Warmer weather means it’s time for Florida residents to get ready for the annual visits from spring and summer guests. There are some “guests,” however, that you don’t want to invite for a stay: termites. These destructive pests will begin to swarm soon, and as they do, they may decide that your house is the perfect place to set up housekeeping. This year, Turner Pest Control and the National Pest Management Association (NPMA) are spreading the word about termite control during Termite Awareness Week and what you can do to make sure you’re not attracting them.
Termites get nutrition from cellulose and they’ll feast on it wherever it may be, whether that’s in your wooden doors or window frames, foam, drywall, cardboard, paper, or anything else made from wood pulp. Unfortunately for homeowners and business owners, cellulose is one of the most abundant substances on the planet and the most important component in the cell walls of plants. That makes it difficult to completely avoid the threat of termites, especially in Florida’s pest-friendly climate, but there are several things you can do to deprive termites of some of their main sources of food:
Clear mulch away from your foundation: Mulch is an attractive addition to landscaping around your home, but it provides both the food and the moisture that termites seek. Keep wood mulch materials at least 15 inches away from your home’s foundation or consider using a non-wood material, such as stone or pine needles.
Keep gutters clear: Gutters can easily get clogged with debris, which causes water to pool. In addition to providing food and moisture, this can make your home’s insulation vulnerable to a termite invasion.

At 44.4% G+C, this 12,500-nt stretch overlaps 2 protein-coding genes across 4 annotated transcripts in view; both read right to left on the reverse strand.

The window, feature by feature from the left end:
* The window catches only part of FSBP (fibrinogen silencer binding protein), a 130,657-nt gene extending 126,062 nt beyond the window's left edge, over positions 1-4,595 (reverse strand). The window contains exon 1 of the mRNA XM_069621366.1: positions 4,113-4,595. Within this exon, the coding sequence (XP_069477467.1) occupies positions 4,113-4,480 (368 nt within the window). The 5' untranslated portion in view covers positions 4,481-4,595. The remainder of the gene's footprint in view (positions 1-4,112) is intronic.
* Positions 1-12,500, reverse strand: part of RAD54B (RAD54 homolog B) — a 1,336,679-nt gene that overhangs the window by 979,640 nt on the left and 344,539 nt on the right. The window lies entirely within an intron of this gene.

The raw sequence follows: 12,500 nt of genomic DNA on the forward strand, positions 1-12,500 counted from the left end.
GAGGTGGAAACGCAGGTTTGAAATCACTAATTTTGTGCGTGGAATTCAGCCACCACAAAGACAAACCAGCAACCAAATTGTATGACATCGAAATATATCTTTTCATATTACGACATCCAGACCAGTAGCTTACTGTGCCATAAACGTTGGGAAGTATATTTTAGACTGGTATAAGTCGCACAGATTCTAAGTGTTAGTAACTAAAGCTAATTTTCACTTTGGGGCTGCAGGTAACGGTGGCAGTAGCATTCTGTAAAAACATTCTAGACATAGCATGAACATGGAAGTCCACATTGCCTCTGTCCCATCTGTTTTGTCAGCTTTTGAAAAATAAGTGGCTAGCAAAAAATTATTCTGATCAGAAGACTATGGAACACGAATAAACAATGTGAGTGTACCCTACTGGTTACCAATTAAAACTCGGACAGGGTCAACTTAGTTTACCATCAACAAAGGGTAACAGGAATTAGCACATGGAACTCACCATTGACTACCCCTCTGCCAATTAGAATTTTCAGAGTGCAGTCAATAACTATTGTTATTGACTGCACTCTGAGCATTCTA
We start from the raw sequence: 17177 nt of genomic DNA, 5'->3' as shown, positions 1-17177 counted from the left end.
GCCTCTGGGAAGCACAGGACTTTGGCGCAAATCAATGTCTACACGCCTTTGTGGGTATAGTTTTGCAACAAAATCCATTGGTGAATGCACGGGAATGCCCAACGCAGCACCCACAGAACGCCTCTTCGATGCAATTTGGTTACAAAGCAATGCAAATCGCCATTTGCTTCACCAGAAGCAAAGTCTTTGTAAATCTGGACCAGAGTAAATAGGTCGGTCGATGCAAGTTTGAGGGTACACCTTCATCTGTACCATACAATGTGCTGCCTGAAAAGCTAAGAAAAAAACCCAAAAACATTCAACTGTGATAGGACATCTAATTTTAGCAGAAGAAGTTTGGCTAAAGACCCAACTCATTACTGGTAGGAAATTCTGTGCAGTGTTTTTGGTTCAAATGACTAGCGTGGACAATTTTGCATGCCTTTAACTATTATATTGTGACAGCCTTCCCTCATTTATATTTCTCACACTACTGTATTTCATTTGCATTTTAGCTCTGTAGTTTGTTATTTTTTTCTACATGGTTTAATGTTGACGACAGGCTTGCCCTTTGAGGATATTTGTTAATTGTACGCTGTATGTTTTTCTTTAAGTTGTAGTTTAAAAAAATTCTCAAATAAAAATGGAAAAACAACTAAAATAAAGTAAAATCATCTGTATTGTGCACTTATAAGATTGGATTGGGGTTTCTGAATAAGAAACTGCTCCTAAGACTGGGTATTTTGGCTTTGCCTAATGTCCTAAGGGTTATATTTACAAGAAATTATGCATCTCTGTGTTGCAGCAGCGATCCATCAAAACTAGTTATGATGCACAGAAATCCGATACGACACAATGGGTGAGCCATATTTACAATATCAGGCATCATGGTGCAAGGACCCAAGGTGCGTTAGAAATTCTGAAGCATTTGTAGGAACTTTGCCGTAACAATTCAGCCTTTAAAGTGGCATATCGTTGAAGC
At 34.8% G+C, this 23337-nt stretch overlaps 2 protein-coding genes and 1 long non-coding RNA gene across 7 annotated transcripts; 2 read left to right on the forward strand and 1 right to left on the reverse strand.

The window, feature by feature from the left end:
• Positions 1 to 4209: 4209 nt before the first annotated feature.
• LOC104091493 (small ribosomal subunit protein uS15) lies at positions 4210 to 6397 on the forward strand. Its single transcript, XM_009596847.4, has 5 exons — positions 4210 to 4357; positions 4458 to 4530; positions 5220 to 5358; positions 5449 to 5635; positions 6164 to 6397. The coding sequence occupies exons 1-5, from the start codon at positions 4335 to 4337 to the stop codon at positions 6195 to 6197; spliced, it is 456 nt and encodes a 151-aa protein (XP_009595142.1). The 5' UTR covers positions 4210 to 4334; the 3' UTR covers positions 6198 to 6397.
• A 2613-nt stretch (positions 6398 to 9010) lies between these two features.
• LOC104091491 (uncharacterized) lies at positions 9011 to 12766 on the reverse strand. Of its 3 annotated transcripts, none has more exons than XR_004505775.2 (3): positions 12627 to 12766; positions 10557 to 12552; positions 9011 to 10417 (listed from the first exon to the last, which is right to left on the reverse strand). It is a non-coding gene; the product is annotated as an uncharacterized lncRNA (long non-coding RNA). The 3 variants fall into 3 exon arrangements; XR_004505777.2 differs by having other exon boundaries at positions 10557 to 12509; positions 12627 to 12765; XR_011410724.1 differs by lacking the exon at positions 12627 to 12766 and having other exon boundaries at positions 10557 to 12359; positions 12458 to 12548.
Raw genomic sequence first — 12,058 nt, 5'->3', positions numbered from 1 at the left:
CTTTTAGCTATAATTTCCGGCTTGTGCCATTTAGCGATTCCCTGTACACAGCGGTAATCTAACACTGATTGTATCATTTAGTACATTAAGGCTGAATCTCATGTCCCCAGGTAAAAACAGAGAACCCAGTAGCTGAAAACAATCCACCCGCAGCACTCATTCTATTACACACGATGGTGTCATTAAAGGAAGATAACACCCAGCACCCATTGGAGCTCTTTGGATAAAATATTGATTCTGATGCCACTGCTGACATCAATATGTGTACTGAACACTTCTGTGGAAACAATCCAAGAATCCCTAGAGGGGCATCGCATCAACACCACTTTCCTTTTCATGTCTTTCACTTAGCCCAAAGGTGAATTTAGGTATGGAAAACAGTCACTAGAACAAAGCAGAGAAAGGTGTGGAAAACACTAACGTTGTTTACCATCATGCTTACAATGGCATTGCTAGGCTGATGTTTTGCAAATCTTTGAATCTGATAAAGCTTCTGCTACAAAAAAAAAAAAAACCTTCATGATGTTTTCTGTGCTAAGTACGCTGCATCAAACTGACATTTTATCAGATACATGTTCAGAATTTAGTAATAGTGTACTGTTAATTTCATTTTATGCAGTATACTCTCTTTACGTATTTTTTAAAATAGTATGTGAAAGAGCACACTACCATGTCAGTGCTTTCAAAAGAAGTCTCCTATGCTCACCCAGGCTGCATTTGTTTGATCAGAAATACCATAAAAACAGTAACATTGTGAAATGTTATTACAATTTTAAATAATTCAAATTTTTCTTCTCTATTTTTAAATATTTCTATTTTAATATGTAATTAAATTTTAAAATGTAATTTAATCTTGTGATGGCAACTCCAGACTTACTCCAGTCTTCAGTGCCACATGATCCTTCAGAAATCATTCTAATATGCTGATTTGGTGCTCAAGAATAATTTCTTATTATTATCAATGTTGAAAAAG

Move firewood and other wood pulp away from structures: Lumber, cardboard, paper, firewood and other sources of wood pulp should be kept away from your home’s foundation. Move firewood stacks at least 20 feet away and five inches above the ground. Remove traces of stumps or dead trees in your yard, avoid planting shrubs up against your house, and try to maintain a completely wood pulp-free barrier around all structures on your property.
Eliminate water sources: Check around your home for spots where moisture collects, such as under leaky spigots, and ensure that rainwater flows well away from your foundation. Termites don’t particularly like dry soil, so direct sprinklers away from your foundation as well.
Once you finally notice a termite problem, chances are good that you have an extensive population of termites since they do most of their damage behind the scenes. The NPMA estimates that more than $5 billion in damage is done by termites in the U.S. each year, and it’s not usually covered by your homeowner’s insurance policy. Termite damage repair costs can be in the thousands of dollars and weaken the most important components in your home’s structure.
As the ground warms up, swarming termites will be on the lookout for new places to nest, so now is the time to call in the pros at Turner Pest Control. We offer free, no-obligation quotes on our comprehensive termite treatments. Schedule your free estimate today!